It’s not because they change places. It’s because Jesus treated them and their works by the same standard.

This is still a lesson we need to learn.

It happens every day in the Church.

When do you grumble against God?

When do you lack contentment?

The simplest answer is, “Whenever you compare someone or something against what you say instead of what God says.”

The laborers weren’t upset because God said one thing and did another. God did exactly what He said.

They grumble because they thought one thing and God did another.

I think it’s true of every marriage that the wife will ask her husband a question. The husband thinks he’s answered that question. The wife thinks she understands her husband’s answer. And then the kitchen’s on fire, because nobody understood a word of what was said.

That didn’t happen. I’m just saying.

It happens so often: we grumble because we thought one thing and they did another.

Like the laborers in the vineyard, we grumble against God when we think things should go one way, our way, and they don’t.

We grumble against God when we think we deserve preferential treatment because of our age or experience or name.


God gives because He’s gracious. He loves you. And He wants to provide for you and for all.

As the master of the house said to those hired first: “Friend, I am doing you no wrong. Did you not agree with me for a denarius? Take what belongs to you and go. I choose to give to this last worker as I give to you. Am I not allowed to do what I choose with what belongs to me? Or is your eye evil because I am good?” (Matthew 20:13-15).

The point is, the master of the house planted the vineyard, went out early, hired laborers, promised them pay, sent them to work, and paid them the wage.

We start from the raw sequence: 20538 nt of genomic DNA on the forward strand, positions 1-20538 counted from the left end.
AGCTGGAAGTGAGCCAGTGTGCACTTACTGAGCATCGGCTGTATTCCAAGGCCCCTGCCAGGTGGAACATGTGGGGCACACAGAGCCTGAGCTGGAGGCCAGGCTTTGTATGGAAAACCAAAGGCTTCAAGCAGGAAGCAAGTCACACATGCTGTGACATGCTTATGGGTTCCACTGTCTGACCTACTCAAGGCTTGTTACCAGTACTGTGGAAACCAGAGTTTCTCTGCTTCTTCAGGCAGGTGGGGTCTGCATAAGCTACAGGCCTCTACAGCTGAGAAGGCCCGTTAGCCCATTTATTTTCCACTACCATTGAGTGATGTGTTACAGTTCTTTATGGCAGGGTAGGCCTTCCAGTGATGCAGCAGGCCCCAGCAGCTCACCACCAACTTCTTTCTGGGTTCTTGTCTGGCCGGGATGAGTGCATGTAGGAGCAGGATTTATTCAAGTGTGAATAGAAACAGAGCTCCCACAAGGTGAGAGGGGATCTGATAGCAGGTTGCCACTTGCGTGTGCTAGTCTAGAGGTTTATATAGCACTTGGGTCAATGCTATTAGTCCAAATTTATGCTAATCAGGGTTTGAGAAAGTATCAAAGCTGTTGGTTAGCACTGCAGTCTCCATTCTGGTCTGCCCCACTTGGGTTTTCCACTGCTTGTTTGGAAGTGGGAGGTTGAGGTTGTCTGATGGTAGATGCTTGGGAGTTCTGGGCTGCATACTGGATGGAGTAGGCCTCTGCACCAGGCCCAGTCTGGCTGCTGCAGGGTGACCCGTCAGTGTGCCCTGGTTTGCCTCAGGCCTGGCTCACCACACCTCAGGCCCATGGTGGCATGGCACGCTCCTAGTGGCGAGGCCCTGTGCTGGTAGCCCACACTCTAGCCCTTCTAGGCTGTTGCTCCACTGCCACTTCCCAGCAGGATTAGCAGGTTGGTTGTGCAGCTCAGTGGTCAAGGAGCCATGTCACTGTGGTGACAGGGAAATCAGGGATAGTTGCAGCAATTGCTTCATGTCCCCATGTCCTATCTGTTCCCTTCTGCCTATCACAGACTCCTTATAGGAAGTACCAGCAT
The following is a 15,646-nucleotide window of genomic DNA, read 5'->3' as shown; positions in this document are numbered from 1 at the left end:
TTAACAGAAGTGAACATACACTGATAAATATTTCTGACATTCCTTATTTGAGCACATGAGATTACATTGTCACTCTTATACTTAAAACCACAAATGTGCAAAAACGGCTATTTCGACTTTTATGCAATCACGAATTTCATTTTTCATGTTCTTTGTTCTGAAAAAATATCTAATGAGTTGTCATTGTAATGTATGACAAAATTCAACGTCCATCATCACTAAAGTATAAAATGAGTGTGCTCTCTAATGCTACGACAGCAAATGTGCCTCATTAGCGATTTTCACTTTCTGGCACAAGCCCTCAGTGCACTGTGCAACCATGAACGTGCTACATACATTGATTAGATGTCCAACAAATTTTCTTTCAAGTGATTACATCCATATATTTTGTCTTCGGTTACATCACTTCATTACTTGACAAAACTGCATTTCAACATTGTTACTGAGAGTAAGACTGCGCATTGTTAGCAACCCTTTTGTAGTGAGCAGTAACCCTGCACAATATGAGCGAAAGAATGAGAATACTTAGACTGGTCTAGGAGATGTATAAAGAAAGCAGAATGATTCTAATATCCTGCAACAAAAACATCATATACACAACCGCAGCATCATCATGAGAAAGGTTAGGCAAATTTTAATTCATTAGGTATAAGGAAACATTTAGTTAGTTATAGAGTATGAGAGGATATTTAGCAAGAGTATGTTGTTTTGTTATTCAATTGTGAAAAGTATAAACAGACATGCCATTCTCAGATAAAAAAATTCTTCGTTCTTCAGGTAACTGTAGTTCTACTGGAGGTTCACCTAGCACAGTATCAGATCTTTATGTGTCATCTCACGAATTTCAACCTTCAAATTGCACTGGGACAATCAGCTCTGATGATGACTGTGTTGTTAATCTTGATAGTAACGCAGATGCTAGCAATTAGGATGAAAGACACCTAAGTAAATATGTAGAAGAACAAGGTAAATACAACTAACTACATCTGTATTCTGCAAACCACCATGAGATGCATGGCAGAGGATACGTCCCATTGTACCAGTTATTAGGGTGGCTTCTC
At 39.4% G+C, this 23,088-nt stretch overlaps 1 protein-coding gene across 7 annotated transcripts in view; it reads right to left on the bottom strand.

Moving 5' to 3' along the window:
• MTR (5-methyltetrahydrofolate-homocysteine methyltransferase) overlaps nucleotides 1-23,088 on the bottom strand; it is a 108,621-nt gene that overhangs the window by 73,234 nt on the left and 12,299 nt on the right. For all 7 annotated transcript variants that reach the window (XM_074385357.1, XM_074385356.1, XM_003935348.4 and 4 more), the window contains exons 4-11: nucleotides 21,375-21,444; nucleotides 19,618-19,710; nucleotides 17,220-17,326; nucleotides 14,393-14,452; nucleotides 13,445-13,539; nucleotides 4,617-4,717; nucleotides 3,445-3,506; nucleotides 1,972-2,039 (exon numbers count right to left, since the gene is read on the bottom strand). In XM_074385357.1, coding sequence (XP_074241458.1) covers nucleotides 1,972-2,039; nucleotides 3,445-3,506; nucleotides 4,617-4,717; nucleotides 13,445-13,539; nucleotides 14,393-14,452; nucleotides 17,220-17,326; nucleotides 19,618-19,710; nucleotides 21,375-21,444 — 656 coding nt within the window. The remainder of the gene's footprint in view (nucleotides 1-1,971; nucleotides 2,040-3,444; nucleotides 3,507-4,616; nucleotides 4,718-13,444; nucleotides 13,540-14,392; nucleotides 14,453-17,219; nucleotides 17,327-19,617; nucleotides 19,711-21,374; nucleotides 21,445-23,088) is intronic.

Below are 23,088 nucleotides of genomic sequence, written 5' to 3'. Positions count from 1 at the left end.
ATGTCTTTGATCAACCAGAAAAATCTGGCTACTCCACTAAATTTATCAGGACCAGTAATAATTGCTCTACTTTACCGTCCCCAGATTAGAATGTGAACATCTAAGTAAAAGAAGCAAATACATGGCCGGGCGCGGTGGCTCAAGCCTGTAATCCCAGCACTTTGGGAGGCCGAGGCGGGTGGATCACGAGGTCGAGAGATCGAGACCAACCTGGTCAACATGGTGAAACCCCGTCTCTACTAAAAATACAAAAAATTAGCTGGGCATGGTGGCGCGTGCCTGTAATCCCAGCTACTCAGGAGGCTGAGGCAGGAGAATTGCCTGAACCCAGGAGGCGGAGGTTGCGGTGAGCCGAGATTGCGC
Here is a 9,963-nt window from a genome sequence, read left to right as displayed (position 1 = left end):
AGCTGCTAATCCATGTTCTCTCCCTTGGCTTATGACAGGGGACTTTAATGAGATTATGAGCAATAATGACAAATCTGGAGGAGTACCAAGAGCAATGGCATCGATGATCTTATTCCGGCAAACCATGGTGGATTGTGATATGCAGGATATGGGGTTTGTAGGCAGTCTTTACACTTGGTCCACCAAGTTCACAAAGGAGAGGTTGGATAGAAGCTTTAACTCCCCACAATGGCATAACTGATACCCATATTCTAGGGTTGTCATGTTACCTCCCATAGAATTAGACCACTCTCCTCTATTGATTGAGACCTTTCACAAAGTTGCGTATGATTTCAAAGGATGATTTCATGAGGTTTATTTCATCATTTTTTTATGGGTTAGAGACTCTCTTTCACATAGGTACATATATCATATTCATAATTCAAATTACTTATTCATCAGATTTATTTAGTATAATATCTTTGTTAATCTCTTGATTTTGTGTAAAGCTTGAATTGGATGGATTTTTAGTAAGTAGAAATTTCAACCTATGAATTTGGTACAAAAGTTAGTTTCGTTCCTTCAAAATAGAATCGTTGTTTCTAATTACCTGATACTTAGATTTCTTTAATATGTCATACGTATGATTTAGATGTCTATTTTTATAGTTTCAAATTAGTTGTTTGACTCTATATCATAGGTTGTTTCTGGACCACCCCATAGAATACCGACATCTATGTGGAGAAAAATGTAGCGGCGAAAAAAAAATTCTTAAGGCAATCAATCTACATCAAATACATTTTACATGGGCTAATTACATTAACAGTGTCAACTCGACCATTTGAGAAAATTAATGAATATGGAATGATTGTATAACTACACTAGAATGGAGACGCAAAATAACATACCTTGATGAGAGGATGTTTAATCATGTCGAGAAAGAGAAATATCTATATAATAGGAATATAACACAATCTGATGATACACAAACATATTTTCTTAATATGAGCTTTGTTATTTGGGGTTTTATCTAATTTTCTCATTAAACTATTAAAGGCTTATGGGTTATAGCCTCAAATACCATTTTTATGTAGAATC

No matter what happens, how could you grumble about that?

The laborers, with no merit or worthiness of their own, were called forth by the master and provided for.

Just so, our Lord planted Eden’s Garden, brought forth mankind, promised the Savior, sacrificed His Son for our salvation, sends us into the harvest, and fulfills His Word to us.

What do we have to complain about?

We have no cause to grumble. God has created us, redeemed us in Christ, and sanctified us with the Holy Spirit.

Grace alone called us forth. Faith alone which God created in us and sustains in us by His Holy Word, faith alone saves.

We work the harvest, because God has given us parents to honor, friends to love, children to teach, and neighbors to serve.

We work the harvest to train ourselves to boast in God and not our works.

That’s what Jesus has in mind when He says, “The last will be first, and the first last” (Matthew 20:16).

It’s not because they change places. It’s because Jesus treated them and their works by the same standard.

If someone comes a long and sows half what we do but reaps twice as much, so what!

If someone works one hour and is paid for twelve, so what!

If your wife isn’t what she used to be, if your husband isn’t as smart as you, if God isn’t giving you what you think He should, so what.

His name is holy, and your name is not. And He says, “Which of you by being anxious can add a single hour to his span of life?” (Matthew 6:27). Your worrying does nothing.

Let God be God, and He really loves you. And that’s a good thing, because we deserve nothing or worse than nothing.

We have only because God gives. And God has given us all we need for this body and life. And He promises, on the Last Day, to raise us all and to give eternal life to us and all believers in Christ. This is most certainly true.

When we know that, when we believe that, faith rejoices in God’s bounty poured out whenever, wherever, and however.

That’s why we baptize babies, and eat and drink bread and wine, and confess our sins, and listen to others and forgive them, too.

From a human standpoint, those are pointless deeds.

But from God’s perspective, they’re His means for our salvation.

Because you don’t get what you deserve.

In this parable, we’re the ones hired at the end of the day, getting paid for the work of the whole day.

That is, we get credit for the work of another, Christ Himself.

He went out to work His first hour by being beaten and shamed to cover all our shame.

In the third hour Jesus was crucified for us.

At the sixth hour, He was suffering fully in body and soul for what we deserved.

And at the ninth hour He was crying out, “It is finished” (John 19:30).

By the eleventh hour Jesus had been taken down from the cross and put into the grave.

The work of your peace, the work of your salvation, has all been done and had all been done by the Eleventh hour when we come in only to receive the reward and benefits for which He worked for us.

God gives what we could never earn.

And He gives freely, out of the greatest love.

In Jesus’ name, Amen!